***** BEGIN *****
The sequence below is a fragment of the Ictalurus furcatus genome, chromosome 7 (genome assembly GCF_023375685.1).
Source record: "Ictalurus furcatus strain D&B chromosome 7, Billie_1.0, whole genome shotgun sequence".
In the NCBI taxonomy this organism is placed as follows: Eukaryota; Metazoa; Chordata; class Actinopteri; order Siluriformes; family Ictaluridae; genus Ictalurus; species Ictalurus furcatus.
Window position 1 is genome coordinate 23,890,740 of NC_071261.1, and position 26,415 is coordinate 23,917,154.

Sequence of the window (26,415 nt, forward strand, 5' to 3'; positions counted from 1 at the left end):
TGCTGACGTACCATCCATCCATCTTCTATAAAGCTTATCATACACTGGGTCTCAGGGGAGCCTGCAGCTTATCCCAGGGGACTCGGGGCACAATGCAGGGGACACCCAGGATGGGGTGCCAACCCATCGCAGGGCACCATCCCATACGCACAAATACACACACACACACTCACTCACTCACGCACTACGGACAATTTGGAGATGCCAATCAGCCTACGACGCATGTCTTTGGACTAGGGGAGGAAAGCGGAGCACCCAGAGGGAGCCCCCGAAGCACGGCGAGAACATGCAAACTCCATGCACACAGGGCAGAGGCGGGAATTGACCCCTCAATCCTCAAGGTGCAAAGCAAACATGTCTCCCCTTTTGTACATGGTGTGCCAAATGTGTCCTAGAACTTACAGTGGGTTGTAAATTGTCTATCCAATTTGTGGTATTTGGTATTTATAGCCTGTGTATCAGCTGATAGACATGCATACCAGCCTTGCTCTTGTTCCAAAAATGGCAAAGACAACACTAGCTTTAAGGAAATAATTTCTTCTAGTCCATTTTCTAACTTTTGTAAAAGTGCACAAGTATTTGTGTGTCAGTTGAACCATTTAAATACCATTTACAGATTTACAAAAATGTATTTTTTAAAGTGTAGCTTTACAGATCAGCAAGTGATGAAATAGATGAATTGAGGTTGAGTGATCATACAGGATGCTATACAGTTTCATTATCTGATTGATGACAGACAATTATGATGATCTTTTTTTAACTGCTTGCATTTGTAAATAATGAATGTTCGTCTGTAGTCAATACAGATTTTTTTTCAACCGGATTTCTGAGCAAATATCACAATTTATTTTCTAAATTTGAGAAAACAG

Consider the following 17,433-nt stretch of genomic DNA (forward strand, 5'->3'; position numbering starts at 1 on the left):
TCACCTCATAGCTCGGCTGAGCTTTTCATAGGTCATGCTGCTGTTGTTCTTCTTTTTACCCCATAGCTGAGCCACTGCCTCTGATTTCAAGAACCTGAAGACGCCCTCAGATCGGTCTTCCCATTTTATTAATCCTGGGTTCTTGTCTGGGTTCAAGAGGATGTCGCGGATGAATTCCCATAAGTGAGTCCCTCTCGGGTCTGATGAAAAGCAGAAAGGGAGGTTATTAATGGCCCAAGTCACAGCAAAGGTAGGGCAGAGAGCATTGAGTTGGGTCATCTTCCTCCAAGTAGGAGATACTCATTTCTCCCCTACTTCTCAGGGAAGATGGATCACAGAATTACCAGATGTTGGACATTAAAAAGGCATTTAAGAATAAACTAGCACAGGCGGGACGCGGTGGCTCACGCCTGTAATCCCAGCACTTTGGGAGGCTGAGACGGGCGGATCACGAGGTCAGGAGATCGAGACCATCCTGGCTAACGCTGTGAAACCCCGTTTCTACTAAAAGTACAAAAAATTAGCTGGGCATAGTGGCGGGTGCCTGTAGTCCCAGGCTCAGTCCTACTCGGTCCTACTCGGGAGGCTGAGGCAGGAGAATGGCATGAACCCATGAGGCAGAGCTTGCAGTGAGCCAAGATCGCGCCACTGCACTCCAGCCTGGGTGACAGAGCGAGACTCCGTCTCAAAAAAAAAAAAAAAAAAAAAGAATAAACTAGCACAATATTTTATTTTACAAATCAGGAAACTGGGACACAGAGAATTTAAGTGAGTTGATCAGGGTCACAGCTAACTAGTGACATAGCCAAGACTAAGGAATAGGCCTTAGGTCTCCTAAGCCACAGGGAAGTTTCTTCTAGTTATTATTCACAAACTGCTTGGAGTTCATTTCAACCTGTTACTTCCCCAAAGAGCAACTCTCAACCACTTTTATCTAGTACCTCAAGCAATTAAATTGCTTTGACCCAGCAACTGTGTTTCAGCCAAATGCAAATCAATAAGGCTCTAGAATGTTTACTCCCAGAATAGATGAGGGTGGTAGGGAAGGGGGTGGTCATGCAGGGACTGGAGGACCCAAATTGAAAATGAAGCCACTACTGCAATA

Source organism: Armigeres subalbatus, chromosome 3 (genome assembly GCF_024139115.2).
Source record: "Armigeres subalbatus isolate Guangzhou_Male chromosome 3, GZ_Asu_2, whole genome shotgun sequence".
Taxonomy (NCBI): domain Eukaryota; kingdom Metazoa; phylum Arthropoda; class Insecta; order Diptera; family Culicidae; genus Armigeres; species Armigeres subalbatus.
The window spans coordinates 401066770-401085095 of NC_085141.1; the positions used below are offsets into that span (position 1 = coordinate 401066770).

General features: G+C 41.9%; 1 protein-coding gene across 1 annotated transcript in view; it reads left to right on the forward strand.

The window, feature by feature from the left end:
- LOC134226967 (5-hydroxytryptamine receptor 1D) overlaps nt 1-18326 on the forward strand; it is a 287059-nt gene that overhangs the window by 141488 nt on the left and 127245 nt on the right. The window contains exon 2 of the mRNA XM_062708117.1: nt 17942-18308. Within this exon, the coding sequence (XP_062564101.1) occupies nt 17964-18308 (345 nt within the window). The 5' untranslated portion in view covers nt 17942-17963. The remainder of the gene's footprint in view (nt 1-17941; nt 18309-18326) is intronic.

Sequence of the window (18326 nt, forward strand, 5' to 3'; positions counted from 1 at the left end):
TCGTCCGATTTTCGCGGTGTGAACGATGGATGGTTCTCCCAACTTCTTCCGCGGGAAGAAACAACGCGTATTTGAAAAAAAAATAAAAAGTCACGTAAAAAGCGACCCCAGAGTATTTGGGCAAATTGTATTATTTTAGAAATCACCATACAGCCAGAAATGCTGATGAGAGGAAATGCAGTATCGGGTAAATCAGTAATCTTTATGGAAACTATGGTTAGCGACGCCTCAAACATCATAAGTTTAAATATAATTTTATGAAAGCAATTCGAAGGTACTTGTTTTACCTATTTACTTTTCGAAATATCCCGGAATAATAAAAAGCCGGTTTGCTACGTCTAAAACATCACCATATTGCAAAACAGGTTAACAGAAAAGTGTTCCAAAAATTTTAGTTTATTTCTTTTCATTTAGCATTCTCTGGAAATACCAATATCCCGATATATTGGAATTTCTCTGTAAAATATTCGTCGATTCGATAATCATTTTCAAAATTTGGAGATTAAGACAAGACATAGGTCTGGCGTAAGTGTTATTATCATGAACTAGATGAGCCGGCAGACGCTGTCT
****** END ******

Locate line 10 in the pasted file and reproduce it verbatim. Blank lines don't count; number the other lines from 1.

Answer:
Source record: "Armigeres subalbatus isolate Guangzhou_Male chromosome 3, GZ_Asu_2, whole genome shotgun sequence".